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Namaste to the World of Yoga

By Leila Khalil

Having been introduced to yoga by his sister at the YMCA, Yogi Ali, who conducts yoga classes in Cairo, fell in love with the practice from the beginning. It was seven years later, however, that he started to devote himself to the practice through intense study that took him as far as India. With an air of tranquillity and positivity about him, it becomes quickly evident upon first meeting him that yoga has shaped who he is today. Yogi Ali shares more about his passion for yoga with Cairo West Magazine.

CWM: Is yoga suitable for all ages?

Y.A. In general, yes. Yoga can be done by anyone, but as it does require remaining still and focused for certain amounts of time, classes such as the ones I regularly hold are best suited for those 15 years old and up. Younger children typically have a lot of energy and are not always able to sit still. Nevertheless, there are no restrictions in yoga – everyone is welcome.

What are the main benefits of practicing yoga?

Fitness, healing and spirituality. It’s a holistic practice meant for the body, mind and soul, the breath being the bridge for it all. Yoga allows you to see your potential. It gradually improves your strength, flexibility and even your balance. I remember the first time I did a headstand I was up for half a second, yet I was so inspired. I had done something I wasn’t able to before. Yoga teaches you to open your mind, and that anything is possible.

How often do you recommend a person practice for, and for how long each time?

Every day! Coming to class once or twice a week if you have the time is great, but the point is to practice independently. Just try to set some time aside to invest it in your body. If you can practice for two hours a day, good for you! Yoga is meant as a daily practice; there are many simple postures that do not take much time but offer great benefits. The more one engages in it, the better effect it will have on the mind and body.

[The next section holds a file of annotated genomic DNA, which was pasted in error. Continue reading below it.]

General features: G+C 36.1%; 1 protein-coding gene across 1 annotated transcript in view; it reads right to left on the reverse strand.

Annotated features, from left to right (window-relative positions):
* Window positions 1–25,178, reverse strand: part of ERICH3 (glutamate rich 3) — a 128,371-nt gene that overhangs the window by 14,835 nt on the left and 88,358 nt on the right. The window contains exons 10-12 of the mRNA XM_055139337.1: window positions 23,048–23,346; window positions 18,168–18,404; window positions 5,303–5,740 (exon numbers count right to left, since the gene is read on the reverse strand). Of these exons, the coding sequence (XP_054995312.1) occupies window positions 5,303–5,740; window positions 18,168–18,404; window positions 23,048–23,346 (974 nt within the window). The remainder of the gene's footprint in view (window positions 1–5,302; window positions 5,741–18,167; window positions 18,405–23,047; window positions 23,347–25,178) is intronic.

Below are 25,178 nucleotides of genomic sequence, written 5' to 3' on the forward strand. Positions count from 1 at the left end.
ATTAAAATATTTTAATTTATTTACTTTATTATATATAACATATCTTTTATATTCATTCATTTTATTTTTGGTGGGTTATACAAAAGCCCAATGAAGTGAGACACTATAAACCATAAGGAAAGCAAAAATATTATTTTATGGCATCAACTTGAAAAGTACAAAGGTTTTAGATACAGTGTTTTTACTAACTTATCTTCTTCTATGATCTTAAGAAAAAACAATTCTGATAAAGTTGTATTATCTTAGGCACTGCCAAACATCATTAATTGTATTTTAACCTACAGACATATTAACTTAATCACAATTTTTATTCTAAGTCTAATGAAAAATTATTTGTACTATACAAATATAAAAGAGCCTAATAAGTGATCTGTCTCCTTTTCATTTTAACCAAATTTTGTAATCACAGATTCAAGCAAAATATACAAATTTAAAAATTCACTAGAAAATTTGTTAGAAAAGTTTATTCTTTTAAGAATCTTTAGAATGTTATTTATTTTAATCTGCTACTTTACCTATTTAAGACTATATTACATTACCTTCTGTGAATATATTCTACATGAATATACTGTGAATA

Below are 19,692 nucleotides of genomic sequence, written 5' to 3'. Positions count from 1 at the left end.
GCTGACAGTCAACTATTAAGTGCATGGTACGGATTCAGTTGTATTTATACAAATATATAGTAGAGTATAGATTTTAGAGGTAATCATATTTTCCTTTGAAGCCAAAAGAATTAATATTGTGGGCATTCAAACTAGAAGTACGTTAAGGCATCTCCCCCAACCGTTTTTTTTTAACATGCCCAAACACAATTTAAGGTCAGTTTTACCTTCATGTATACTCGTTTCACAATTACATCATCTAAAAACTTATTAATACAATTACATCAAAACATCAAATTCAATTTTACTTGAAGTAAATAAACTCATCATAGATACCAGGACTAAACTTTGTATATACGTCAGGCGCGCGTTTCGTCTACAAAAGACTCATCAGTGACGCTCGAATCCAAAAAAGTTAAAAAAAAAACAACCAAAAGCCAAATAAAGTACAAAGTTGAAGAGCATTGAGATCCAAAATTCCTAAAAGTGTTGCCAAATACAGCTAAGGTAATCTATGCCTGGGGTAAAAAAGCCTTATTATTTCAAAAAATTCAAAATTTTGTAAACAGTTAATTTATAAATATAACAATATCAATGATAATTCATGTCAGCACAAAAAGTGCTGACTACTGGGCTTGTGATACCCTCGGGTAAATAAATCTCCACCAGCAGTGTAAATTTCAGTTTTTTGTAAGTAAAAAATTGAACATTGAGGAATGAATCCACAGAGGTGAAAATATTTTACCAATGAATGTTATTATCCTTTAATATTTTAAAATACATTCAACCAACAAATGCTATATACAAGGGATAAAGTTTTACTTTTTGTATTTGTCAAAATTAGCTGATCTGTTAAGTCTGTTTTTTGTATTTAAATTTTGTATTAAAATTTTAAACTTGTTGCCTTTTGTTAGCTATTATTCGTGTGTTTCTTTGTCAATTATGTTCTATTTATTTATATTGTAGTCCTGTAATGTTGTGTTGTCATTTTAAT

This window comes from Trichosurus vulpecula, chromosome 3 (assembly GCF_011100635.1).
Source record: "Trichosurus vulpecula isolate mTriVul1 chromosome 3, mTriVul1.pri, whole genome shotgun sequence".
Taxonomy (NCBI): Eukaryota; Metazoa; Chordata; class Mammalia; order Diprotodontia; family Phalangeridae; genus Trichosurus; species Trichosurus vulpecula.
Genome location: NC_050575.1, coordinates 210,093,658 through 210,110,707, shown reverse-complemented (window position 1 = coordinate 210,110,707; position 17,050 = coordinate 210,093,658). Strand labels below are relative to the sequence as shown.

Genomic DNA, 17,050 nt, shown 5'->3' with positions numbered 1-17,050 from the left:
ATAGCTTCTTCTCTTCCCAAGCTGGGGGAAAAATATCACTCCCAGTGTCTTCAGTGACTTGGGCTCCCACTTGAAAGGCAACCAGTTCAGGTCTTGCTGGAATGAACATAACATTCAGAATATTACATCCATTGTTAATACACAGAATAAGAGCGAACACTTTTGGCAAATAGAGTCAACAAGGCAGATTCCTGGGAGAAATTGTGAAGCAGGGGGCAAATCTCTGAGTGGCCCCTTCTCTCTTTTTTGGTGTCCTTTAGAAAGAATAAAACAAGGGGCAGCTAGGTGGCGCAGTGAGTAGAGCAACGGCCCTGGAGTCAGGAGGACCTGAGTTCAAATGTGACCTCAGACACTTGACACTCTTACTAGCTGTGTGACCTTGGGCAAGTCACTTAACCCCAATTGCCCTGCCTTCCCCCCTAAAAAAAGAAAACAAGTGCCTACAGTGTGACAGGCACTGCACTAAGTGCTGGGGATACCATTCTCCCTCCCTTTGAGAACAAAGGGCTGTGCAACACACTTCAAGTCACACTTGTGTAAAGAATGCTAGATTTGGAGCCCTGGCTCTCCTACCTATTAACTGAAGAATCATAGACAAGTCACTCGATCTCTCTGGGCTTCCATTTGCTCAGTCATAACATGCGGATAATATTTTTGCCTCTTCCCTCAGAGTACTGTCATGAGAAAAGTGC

Are there any lifestyle adjustments that would complement practising yoga?

Waking up early would be good! Maintaining a proper diet can also support one’s practice, because physical and mental health are directly related to one another. The great thing about yoga is that it is flexible and can be worked into most lifestyles.

Yoga is a practice that helps develop discipline and commitment, and depending on your intentions can offer great personal growth.

What classes and sessions do you hold in Cairo?

There are several types of classes and sessions available, anyone interested should check my Facebook page or give me a call.

Do you need to pre-book to attend?

Yes, as classes fill up very quickly. I ask people to register via my Facebook page, or message me by phone up to two days prior to a class to reserve their spot.

Yoga Nidra

Ali also discussed a branch of yoga that he practises and shares in his sessions, Yoga Nidra. The ancient art of Yoga Nidra, according to Ali, “is yogic sleep,” and has been observed to reduce cases of tension and anxiety, relieving symptoms such as headaches, chest and abdominal pains, and even post-traumatic stress disorder. It is the deepest exploration of the subconscious mind, where one is between the state of sleep and wakefulness. By becoming one with the entire body, a person is able to relax his or her mind and enter a meditative state to achieve peace. Ali’s Facebook page, Yogi Ali, explains that this form of yoga is four times more effective than the equivalent duration of sleep.

With so many forms of yoga, what are the main points in Yoga Nidra?